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Properties of Composite Cylinders Fabricated by Bladder Assisted Composite Manufacturing (BACM)

[+] Author Affiliations
Jacob P. Anderson, M. Cengiz Altan

University of Oklahoma, Norman, OK

Paper No. IMECE2011-65285, pp. 233-240; 8 pages
  • ASME 2011 International Mechanical Engineering Congress and Exposition
  • Volume 3: Design and Manufacturing
  • Denver, Colorado, USA, November 11–17, 2011
  • Conference Sponsors: ASME
  • ISBN: 978-0-7918-5489-1
  • Copyright © 2011 by ASME


An innovative manufacturing method, BACM (Bladder Assisted Composite Manufacturing), to fabricate geometrically complex, hollow parts made of polymeric composite materials is presented. BACM uses an internally heated bladder to provide the consolidation pressure at the required cure temperature, and thus produces high quality components. The feasibility of this manufacturing method is demonstrated by fabricating laminated composite cylinders using multiple cure pressures and wall thicknesses. The mechanical properties, energy consumed during the curing, and void content of the composite cylinders, are investigated in detail. The curing of composite cylinders was carried out by circulating heated air inside the bladder. Using the described heating method a number of 2-, 4-, and 6-ply composite cylinders made of E-glass/epoxy prepreg (Newport 321/7781) were prepared as test samples. Cylinders were cured at 121°C (250°F) for 2 hours using bladder pressures of 207 kPa (30 psi), 345 kPa (50 psi), 483 kPa (70 psi), and 621 kPa (90 psi). The mechanical behavior of the cylinders were characterized by compressing sample rings and loading ring segments in three-point bending. The fiber volume fraction and the void content of the cylinders were determined from resin burn-off experiments and density measurements. The cylinders produced using the BACM process were found to exhibit excellent surface quality. The elastic moduli, failure strength, and void contents of the cylinders were comparable to the values obtained from flat laminates produced by hot plate molding. Compared to conventional bladder manufacturing methods, the BACM process reduced the energy required to cure the cylinder by more than 50%.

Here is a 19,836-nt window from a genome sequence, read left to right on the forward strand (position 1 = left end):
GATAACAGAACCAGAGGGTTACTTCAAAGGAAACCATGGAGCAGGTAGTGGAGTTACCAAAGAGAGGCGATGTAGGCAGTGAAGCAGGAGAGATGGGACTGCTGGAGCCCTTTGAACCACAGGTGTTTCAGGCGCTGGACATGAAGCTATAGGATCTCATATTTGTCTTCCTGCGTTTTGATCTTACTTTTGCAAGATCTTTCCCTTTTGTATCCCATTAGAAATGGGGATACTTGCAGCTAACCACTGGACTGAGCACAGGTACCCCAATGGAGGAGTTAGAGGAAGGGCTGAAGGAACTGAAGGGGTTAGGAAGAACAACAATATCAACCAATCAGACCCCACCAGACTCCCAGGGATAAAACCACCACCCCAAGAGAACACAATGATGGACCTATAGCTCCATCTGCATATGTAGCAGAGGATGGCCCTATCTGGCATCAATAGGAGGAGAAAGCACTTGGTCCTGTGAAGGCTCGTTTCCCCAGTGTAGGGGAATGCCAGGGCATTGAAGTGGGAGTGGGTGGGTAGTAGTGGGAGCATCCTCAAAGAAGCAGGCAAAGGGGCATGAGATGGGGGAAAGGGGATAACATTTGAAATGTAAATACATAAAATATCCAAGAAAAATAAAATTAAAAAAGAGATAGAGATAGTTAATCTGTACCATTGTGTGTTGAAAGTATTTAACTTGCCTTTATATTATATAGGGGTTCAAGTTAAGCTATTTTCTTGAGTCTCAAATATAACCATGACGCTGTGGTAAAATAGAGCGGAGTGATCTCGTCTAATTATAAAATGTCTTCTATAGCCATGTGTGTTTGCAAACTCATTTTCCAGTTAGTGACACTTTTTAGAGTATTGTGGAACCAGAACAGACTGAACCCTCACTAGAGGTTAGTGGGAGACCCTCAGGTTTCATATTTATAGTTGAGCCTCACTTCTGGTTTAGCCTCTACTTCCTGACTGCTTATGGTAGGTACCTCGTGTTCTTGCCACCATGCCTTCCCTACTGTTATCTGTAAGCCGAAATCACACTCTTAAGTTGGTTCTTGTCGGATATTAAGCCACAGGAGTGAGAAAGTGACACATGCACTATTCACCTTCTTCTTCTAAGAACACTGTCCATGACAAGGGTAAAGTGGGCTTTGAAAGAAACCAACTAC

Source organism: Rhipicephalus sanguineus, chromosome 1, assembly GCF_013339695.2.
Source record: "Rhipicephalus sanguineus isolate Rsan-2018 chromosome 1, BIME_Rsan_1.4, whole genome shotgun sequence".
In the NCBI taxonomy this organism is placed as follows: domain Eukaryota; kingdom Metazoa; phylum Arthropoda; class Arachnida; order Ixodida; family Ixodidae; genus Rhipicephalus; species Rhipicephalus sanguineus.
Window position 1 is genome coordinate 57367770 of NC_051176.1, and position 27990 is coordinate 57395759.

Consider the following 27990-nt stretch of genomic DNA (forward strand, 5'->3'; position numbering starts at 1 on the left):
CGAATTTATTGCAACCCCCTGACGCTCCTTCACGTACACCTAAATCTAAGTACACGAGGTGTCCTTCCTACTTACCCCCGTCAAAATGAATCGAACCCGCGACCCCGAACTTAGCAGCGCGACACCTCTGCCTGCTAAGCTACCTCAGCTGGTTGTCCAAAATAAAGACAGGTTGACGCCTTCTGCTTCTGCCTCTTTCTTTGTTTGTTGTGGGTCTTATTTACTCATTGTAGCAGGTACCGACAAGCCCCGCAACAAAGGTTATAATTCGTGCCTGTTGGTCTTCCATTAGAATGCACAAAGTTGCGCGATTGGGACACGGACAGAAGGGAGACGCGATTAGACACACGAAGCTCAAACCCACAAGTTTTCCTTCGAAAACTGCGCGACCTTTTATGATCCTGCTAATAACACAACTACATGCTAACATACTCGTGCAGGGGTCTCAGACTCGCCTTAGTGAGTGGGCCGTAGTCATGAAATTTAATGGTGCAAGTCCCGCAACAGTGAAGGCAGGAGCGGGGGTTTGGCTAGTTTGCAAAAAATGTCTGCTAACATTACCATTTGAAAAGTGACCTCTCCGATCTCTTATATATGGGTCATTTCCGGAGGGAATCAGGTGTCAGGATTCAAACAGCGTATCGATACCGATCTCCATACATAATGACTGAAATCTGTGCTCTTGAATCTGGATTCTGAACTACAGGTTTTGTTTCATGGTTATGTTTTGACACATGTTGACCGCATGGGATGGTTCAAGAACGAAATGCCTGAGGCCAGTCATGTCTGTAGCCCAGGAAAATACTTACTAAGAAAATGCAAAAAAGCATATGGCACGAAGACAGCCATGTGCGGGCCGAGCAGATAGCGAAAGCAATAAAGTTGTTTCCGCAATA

Copyright © 2011 by ASME



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